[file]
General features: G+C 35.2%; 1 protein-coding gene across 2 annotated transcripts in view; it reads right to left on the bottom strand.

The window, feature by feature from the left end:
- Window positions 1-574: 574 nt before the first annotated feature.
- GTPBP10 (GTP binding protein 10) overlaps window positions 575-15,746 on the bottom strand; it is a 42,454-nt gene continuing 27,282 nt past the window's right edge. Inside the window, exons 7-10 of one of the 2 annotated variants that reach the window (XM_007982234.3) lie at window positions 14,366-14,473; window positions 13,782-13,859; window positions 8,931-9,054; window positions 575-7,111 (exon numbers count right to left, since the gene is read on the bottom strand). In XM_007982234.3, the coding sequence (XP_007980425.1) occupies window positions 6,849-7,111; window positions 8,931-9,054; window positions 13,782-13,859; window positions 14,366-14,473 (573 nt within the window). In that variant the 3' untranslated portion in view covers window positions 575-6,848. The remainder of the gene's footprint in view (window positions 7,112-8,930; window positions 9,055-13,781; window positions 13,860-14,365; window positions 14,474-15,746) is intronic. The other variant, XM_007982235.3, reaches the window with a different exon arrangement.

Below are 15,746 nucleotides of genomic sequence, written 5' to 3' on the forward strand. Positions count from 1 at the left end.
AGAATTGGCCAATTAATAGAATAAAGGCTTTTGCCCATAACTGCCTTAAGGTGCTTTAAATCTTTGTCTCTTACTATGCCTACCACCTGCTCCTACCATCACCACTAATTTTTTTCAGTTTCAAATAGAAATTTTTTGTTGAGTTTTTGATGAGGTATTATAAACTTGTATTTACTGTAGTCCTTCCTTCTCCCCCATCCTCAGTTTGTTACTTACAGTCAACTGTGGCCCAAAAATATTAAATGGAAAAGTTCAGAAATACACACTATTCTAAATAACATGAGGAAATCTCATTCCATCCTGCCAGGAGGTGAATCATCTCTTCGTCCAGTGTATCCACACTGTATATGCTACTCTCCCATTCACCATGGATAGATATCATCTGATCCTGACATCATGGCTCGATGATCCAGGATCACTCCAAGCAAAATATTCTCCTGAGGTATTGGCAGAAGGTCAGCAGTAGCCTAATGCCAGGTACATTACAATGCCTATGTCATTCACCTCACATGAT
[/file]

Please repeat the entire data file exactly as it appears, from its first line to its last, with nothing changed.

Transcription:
General features: G+C 35.2%; 1 protein-coding gene across 2 annotated transcripts in view; it reads right to left on the bottom strand.

The window, feature by feature from the left end:
- Window positions 1-574: 574 nt before the first annotated feature.
- GTPBP10 (GTP binding protein 10) overlaps window positions 575-15,746 on the bottom strand; it is a 42,454-nt gene continuing 27,282 nt past the window's right edge. Inside the window, exons 7-10 of one of the 2 annotated variants that reach the window (XM_007982234.3) lie at window positions 14,366-14,473; window positions 13,782-13,859; window positions 8,931-9,054; window positions 575-7,111 (exon numbers count right to left, since the gene is read on the bottom strand). In XM_007982234.3, the coding sequence (XP_007980425.1) occupies window positions 6,849-7,111; window positions 8,931-9,054; window positions 13,782-13,859; window positions 14,366-14,473 (573 nt within the window). In that variant the 3' untranslated portion in view covers window positions 575-6,848. The remainder of the gene's footprint in view (window positions 7,112-8,930; window positions 9,055-13,781; window positions 13,860-14,365; window positions 14,474-15,746) is intronic. The other variant, XM_007982235.3, reaches the window with a different exon arrangement.

Below are 15,746 nucleotides of genomic sequence, written 5' to 3' on the forward strand. Positions count from 1 at the left end.
AGAATTGGCCAATTAATAGAATAAAGGCTTTTGCCCATAACTGCCTTAAGGTGCTTTAAATCTTTGTCTCTTACTATGCCTACCACCTGCTCCTACCATCACCACTAATTTTTTTCAGTTTCAAATAGAAATTTTTTGTTGAGTTTTTGATGAGGTATTATAAACTTGTATTTACTGTAGTCCTTCCTTCTCCCCCATCCTCAGTTTGTTACTTACAGTCAACTGTGGCCCAAAAATATTAAATGGAAAAGTTCAGAAATACACACTATTCTAAATAACATGAGGAAATCTCATTCCATCCTGCCAGGAGGTGAATCATCTCTTCGTCCAGTGTATCCACACTGTATATGCTACTCTCCCATTCACCATGGATAGATATCATCTGATCCTGACATCATGGCTCGATGATCCAGGATCACTCCAAGCAAAATATTCTCCTGAGGTATTGGCAGAAGGTCAGCAGTAGCCTAATGCCAGGTACATTACAATGCCTATGTCATTCACCTCACATGAT